On the occasion of the Kultursommer Rheinland-Pfalz taking place under the motto God and the World, the Kunsthalle Mainz
is presenting a major solo exhibition of the artist Michael Kalmbach (born in 1962 in Landau, lives in Berlin). In addition to an extensive selection of his large- and small-scale watercolors, his sculptural work is also comprehensively featured. The artists picture story Der große und der kleine Paul (Big Paul and Little Paul) consisting of fifty watercolors accompanied by texts will serve as the point of departure for the show in Mainz. In Old-Testament style, the fairy-tale-like plot recounts a kind of story of creation in which conditions of violence and oppression are overcome by an unusual act of liberation on the part of Little Paul.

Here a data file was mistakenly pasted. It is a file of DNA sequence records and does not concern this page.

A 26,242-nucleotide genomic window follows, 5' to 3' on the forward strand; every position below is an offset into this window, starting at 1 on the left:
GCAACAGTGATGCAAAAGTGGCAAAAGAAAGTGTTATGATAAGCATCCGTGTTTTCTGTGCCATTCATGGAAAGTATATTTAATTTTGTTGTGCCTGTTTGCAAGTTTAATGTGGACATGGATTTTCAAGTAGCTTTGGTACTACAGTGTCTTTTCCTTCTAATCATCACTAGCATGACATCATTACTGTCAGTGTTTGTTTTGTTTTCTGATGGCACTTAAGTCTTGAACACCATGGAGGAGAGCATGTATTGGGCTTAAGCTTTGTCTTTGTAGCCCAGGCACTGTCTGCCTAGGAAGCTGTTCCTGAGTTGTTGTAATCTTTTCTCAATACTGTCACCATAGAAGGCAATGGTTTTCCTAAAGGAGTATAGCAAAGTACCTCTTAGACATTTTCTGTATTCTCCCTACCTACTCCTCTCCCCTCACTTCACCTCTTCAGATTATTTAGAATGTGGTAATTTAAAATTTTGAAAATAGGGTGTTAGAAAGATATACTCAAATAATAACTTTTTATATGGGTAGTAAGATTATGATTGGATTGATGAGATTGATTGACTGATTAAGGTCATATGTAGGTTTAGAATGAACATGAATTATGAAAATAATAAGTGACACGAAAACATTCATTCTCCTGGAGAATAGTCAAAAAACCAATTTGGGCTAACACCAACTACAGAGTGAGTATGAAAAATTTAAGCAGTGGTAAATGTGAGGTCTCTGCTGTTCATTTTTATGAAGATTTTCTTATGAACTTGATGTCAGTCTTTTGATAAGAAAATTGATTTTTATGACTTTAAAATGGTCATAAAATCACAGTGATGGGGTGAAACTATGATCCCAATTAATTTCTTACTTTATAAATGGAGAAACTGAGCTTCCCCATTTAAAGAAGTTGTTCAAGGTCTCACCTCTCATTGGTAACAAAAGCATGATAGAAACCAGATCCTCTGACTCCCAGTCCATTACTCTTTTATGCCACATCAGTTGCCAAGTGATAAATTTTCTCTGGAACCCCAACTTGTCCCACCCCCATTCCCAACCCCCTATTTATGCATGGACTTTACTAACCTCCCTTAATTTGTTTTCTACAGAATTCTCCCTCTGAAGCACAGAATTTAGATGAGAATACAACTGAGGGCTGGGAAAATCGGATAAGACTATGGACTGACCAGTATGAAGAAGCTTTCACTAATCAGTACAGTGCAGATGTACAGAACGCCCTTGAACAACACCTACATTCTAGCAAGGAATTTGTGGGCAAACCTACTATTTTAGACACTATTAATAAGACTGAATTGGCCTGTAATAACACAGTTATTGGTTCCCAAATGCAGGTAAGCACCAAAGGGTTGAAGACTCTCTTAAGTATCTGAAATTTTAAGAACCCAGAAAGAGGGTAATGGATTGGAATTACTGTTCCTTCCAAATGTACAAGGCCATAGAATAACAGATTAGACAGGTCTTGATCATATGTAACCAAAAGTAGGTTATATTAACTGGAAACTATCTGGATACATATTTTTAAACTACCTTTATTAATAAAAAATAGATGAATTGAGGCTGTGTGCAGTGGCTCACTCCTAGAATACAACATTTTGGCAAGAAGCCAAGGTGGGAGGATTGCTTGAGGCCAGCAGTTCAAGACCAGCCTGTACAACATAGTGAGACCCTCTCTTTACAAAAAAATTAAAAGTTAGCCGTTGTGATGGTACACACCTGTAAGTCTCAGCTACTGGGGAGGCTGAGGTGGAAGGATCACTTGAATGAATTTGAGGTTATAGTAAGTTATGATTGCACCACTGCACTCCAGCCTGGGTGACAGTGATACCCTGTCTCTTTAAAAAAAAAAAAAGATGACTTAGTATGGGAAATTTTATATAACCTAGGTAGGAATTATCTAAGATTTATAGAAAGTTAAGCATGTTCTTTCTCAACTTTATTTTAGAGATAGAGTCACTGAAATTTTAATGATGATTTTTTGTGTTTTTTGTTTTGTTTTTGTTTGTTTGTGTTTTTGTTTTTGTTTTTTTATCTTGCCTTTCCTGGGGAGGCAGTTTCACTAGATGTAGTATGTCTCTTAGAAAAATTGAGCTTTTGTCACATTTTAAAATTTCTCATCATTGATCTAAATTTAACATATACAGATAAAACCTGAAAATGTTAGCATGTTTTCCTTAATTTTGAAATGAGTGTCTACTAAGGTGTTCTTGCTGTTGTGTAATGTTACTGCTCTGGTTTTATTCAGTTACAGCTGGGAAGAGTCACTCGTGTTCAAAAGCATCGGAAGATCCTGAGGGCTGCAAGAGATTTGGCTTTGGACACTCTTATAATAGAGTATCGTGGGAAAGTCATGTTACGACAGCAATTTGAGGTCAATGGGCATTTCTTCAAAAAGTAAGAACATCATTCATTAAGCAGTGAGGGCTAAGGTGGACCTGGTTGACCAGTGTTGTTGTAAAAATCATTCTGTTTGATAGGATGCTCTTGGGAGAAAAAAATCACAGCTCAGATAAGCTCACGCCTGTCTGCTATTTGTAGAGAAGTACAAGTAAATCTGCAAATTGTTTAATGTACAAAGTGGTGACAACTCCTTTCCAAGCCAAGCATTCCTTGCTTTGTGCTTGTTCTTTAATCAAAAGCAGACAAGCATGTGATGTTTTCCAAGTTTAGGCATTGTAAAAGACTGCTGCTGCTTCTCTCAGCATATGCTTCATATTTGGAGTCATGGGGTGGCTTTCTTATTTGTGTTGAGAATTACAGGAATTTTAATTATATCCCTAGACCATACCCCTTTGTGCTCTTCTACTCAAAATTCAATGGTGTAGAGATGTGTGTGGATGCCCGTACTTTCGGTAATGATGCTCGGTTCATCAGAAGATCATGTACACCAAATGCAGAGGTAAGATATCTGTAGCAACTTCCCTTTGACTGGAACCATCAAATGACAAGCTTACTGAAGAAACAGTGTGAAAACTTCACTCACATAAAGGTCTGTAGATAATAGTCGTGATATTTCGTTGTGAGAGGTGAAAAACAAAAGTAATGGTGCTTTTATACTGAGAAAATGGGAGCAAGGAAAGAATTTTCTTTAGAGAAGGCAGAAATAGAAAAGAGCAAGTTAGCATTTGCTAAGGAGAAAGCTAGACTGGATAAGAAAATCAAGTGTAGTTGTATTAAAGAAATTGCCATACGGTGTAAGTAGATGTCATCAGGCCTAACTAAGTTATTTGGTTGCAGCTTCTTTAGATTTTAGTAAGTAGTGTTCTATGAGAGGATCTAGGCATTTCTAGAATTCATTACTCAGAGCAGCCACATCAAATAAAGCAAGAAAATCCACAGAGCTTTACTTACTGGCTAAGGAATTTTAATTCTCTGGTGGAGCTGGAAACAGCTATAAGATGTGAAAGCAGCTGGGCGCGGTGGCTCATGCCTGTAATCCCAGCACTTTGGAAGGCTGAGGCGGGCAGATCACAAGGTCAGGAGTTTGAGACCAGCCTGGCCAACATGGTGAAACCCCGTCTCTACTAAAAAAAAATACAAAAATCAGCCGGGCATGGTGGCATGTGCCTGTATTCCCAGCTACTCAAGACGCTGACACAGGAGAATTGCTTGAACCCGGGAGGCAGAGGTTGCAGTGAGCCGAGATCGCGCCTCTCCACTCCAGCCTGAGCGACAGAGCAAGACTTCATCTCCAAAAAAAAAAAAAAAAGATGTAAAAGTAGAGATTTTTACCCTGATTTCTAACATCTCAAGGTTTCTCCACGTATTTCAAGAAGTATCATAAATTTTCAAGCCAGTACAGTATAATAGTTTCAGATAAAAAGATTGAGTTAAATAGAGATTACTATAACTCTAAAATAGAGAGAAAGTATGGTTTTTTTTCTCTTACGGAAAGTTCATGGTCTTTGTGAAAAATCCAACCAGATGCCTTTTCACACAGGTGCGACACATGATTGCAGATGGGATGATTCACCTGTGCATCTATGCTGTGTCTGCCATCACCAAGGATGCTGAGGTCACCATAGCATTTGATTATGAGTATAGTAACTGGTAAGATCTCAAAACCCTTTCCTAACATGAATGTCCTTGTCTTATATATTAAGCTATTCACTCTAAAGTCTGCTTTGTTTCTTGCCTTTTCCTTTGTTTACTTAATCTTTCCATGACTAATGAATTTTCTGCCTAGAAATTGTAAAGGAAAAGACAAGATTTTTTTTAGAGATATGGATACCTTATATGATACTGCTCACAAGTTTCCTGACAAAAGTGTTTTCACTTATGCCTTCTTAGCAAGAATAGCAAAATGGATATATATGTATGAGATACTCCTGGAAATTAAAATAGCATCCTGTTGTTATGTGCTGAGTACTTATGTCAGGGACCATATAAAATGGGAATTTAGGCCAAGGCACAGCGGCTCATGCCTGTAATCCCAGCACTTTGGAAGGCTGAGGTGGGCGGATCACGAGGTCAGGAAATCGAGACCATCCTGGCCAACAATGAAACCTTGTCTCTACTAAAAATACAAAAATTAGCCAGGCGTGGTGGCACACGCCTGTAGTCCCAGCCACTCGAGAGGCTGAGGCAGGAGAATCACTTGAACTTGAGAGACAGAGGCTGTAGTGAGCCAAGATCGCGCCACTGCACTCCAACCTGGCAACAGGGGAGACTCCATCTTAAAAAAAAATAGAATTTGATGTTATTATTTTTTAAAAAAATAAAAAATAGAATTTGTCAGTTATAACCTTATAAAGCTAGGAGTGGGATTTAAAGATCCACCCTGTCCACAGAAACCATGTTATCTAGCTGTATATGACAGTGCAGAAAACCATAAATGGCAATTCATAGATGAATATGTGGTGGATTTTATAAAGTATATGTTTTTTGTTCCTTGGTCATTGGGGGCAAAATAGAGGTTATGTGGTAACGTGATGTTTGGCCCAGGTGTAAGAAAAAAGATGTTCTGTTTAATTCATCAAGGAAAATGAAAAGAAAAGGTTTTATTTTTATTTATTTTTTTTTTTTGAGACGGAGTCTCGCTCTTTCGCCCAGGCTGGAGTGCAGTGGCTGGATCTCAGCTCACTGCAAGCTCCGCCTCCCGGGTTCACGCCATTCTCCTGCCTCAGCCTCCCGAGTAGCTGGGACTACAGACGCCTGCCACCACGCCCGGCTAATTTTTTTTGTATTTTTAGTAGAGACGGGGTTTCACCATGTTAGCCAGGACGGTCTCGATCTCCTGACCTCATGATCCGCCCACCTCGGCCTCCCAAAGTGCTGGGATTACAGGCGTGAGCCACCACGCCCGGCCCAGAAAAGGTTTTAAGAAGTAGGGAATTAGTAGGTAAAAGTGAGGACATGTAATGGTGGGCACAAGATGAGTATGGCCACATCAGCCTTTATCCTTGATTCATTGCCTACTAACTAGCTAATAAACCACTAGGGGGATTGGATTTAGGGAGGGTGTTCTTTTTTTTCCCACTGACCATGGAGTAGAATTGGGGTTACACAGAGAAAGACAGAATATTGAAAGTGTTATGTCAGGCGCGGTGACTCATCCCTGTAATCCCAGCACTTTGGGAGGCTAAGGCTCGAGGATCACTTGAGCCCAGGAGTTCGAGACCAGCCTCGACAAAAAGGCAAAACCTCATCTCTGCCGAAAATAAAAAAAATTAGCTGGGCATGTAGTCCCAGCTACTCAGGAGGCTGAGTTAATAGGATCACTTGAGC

Michael Kalmbachs figurative, narrative oeuvre revolves around recurring double themes such as power and powerlessness, creation and destruction, pleasure and pain, family and childhood. These partially interwoven thematic complexes usually appear as antithetical and at the same time mutually dependent forces or principles. The often unsparingly open depictions of sexuality and violence contrast starkly with the artists figural and formal language, which possesses a delicate and sometimes downright ephemeral quality. Working with the element of chance, he frequently develops motivic elements from dabs and splatters of paint. In a sense, the initially non-representative forms serve as a catalyst for the formation of the image. At first glance, most of his watercolors are reminiscent of idyllic scenes from the contexts of family and childhood and, occasionally, childrens and fairy tale books. On closer inspection, however, the subjects prove to be often drasti-cally blatant revelations of existential, and in some cases violent, conditions. The effect can be all the more disturbing on account of the fact that the artist emphasizes his abandonment to the tenuous, fluid materiality of the watercolor to the same degree.Not only in his painted works, but also in his sculptures, Michael Kalmbach who studied sculpting with Michael Croissant at the Städelschule in Frankfurt has created his own cosmos of forms and figures, which he has continually changed and renewed in fluid transitions. In the 1990s he produced an individual and self-contained world of plaster sculptures developed for the most part from casts of the limbs of dolls. Here again, the viewer encounters what looks at first like a playful cosmos whose figures and the actions they carry out in constellations merely alluded to make reference to general conditions of existence, positive and negative. For a number of years, the artist has been making papier-mâché sculptures which hang from the ceiling as marionette-like figures or mobiles in formations usually quite expansive in size. They likewise form a world of their own, again despite the meanwhile more fragile formal language revolving around such themes as life and death, creation and destruction.